HC Deb 19 June 1935 vol 303 cc504-9

If any person who is assessable to Income Tax proves to the satisfaction of the Commissioners of Inland Revenue that during the year of assessment he had a relative living with him who had been denied, wholly or in part, unemployment allowance under Part II of the Unemployment Act, 1934, or public assistance, on the ground that the relative was being maintained wholly or partly by him, he shall be entitled to a deduction of fifty pounds in respect of his assessment.—[Mr. T. Williams.]

Brought up, and read the First time.

11.23 p.m.


I beg to move, "That the Clause be read a Second time."

This Clause may almost be regarded as a "hardy annual." During the Committee stage of the Bill I have heard the Chancellor's replies to the submissions that have been made to him, but I think that in this case he will have no substantial reasons to advance against accepting the Clause. It is designed to help the person maintaining a relative who has been denied unemployment assistance in whole or in part because of his having been maintained by one or more persons within the home. This Clause has been moved on three occasions. I recall that, when it was moved in 1932, the then Financial Secretary expressed profound sympathy with its object, and promised to go carefully into the matter and ascertain exactly what the Treasury might be able to do. In 1933, when a similar Clause was moved, the Financial Secretary again expressed sympathy with its object, but pointed out that the wording of the Clause might not have the desired effect, and he said it might create certain anomalies.

The Clause suggests that, where anyone is maintaining an unemployed person who has either been denied any unemployment assistance or has only been granted a small sum, the person who is obliged to maintain him should be entitled to a deduction of £50 in consideration of the compulsory maintenance of the unfortunate person who happens to be unemployed. Either last year or in 1933 the Financial Secretary to the Treasury suggested that surveyors of taxes were called upon to exercise a great deal of sympathy where such a case as this was discovered, and said that a surveyor might regard an aged person who was unemployed, and was denied unemployment assistance because of the income probably of a son, as being incapacitated through old age. If in such a case the person was unlikely to obtain employment, the surveyor of taxes might be permitted to concede him the old age dependant's allowance, namely, £25. He also said that in the case of a son maintaining the home where the father was unemployed, and there were brothers and sisters, it might be possible for the surveyor of taxes to regard the brothers and sisters as dependent children.

We do not think that that method of dealing with this problem is the right one. First of all, it must be illegal. It cannot be legal until it becomes part and parcel of a Finance Act. The Government apply the means or household test, and they say to any person who happens to be receiving a wage of, say, £3 10s. or maybe £4, £4 10s. or £5 per week, should there be one or other, father or son, unemployed for a certain period, the one must be maintained by the other. Clearly, where the Government have applied the means test to that extent, they ought not to assess for the purposes or Income Tax the sum which must go to maintain the unemployed person for whom no assistance has been made available.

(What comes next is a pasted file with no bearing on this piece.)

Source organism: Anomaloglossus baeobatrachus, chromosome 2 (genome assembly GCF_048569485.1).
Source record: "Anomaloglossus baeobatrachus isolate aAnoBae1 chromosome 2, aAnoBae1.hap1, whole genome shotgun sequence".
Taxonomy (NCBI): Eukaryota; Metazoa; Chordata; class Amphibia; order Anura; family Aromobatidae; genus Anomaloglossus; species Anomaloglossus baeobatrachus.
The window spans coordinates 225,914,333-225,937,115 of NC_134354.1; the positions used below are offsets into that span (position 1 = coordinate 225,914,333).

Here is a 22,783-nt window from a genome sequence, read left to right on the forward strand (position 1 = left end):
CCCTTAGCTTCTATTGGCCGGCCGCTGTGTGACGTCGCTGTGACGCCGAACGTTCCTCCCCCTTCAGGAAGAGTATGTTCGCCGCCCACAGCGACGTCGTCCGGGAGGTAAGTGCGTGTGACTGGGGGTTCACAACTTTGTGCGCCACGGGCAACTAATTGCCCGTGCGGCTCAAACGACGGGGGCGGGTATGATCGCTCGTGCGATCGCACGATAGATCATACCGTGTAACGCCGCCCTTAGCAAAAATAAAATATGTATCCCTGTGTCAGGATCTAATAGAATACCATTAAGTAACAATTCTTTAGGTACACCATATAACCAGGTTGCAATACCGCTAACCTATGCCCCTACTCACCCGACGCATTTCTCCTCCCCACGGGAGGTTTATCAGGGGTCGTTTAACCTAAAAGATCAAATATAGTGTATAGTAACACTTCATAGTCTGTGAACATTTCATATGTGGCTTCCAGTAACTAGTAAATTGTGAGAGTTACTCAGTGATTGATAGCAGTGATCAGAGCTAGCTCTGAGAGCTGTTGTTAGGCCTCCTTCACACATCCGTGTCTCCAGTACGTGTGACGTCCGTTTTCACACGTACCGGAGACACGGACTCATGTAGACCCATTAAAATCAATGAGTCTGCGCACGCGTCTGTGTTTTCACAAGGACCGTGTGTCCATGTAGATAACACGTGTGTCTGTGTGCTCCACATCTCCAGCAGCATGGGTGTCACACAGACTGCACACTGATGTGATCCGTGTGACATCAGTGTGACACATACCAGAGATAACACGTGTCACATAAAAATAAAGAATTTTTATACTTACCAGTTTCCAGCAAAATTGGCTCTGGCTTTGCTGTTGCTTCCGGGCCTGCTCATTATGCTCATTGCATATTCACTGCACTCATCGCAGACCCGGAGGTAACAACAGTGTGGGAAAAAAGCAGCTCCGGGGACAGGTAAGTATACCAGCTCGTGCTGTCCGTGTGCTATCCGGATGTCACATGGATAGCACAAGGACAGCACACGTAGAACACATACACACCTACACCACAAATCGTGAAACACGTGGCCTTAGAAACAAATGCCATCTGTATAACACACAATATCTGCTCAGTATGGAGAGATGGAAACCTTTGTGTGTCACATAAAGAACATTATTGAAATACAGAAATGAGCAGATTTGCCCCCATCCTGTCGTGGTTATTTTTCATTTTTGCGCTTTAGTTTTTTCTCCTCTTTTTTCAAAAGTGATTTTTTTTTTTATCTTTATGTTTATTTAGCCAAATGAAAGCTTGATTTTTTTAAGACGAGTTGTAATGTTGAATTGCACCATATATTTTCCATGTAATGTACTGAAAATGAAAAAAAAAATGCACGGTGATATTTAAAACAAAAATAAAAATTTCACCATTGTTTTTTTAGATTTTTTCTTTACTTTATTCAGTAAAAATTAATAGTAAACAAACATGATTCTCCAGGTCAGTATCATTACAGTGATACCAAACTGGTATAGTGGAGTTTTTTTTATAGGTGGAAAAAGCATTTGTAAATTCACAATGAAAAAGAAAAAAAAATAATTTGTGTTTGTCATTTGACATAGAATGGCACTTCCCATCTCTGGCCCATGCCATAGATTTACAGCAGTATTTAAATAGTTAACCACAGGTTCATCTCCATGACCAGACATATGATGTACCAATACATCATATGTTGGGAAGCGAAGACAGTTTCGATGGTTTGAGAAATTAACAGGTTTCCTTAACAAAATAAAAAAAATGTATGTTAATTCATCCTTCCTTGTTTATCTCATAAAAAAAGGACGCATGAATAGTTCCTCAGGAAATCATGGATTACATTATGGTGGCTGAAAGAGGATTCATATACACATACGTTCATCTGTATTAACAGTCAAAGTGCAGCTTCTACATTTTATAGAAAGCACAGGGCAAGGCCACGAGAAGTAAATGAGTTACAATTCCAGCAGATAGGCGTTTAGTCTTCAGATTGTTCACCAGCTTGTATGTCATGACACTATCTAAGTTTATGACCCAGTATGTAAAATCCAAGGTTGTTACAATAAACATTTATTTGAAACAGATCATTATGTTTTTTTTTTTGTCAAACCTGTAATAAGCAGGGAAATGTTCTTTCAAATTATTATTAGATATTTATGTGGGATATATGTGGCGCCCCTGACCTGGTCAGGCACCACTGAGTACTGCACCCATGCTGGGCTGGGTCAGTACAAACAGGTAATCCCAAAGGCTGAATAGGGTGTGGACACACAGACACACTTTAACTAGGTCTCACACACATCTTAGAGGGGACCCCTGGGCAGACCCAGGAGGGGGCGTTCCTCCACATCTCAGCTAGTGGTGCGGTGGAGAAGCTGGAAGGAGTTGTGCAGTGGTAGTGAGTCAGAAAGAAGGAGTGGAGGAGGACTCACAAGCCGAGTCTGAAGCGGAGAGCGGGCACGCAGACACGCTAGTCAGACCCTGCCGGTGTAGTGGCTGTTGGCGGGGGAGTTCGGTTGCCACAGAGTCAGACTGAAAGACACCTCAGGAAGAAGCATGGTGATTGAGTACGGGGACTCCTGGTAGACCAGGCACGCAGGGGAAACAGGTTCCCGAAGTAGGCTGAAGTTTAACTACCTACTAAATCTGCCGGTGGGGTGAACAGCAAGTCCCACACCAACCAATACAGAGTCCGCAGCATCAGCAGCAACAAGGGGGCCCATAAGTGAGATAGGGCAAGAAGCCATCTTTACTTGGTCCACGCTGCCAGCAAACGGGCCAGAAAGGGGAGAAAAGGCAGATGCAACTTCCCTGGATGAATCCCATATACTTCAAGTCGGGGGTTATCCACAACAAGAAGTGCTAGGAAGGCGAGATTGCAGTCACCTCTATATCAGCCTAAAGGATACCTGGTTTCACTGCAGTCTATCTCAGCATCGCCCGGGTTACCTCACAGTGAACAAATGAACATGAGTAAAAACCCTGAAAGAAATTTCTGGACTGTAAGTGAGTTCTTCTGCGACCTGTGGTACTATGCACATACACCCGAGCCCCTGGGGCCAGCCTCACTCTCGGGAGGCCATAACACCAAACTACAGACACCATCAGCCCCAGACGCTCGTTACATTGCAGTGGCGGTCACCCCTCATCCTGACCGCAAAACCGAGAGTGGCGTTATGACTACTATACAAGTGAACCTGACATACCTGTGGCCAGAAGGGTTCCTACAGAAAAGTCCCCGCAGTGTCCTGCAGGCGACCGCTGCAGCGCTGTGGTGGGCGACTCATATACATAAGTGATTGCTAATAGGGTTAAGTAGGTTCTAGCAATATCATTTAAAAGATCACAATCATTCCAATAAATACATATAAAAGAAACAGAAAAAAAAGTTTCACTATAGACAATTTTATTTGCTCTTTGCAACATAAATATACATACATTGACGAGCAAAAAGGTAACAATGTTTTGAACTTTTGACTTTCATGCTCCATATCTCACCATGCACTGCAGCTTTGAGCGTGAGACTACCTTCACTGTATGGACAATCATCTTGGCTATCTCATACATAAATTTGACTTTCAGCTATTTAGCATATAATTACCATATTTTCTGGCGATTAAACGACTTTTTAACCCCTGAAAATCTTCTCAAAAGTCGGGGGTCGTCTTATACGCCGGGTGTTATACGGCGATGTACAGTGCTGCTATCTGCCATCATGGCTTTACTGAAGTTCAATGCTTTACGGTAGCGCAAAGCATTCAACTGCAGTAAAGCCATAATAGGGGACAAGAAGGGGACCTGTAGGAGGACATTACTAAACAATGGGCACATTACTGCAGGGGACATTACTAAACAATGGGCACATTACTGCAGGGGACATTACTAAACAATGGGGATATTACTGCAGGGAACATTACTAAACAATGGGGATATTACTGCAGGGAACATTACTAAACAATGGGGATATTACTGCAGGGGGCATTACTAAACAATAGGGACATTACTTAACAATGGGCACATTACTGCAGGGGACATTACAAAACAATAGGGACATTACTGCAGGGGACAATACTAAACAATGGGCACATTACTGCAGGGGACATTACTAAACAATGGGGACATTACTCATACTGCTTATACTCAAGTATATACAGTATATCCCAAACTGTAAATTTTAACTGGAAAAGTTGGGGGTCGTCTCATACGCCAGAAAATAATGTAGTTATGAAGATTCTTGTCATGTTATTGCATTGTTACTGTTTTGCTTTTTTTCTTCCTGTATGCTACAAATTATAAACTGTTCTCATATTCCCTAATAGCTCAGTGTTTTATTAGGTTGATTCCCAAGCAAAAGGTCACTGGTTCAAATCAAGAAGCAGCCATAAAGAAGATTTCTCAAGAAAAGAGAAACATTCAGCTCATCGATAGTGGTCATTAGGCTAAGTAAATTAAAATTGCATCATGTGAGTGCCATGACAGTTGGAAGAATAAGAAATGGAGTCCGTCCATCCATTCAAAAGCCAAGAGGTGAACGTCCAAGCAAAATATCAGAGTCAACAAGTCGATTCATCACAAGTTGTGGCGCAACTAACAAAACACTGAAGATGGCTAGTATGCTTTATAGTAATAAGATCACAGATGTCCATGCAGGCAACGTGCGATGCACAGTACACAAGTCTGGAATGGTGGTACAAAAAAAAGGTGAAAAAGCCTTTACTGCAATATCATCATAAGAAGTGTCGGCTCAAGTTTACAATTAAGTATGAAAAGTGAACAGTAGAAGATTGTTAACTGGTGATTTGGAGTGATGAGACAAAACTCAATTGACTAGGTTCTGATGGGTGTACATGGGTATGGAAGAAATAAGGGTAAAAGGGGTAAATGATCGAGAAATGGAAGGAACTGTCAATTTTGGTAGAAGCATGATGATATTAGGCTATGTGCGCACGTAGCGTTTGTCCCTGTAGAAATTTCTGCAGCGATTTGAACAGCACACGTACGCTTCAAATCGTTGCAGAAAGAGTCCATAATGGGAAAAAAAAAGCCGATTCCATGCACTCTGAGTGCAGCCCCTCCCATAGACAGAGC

I know that the Chancellor of the Exchequer is fully cognisant of every argument advanced in favour of this proposed new Clause, and also that the Financial Secretary on two occasions has submitted that he is fully in sympathy with the object in view and has suggested two things. He suggested, first of all, that it is almost administratively impossible because of the fluctuation of the periods that a man or woman may be in or out of work. He told us on one occasion, for instance, that the surveyor of taxes would have to assess for a period of six months, three months or six weeks, or for some period less than 12 months, and that it would involve a great deal of clerical work to keep pace with the in-and-out of work all who come within the means test. We intend the new Clause this year to include public assistance since the same arguments apply. It may be that the administrative difficulty is almost insuperable, but the same Government that applied the means test ought at least to find a means of mitigating any anomaly previously unforeseen, but which now is clearly observable by everybody. If as a result of the fluctuations of employment they find that a fixed sum of £50 may be too much, £50 being 100 per cent. in excess of the dependants' allowance of £25, then it is one of those problems which the Treasury ought to find a means of solving. If they say that where a son is unemployed the father must maintain him out of his earnings, then clearly they cannot expect the father to pay Income Tax on the moneys that have been expended on the maintenance of the son. In the other case, where the father is unemployed and the son is employed, and the sum is sufficient to warrant the unemployment assistance committee in denying the parent unemployment assistance, they ought not to call upon the son to maintain the father and at the same time to exact from the son Income Tax on that proportion of his income which has gone to maintain his unemployed parent.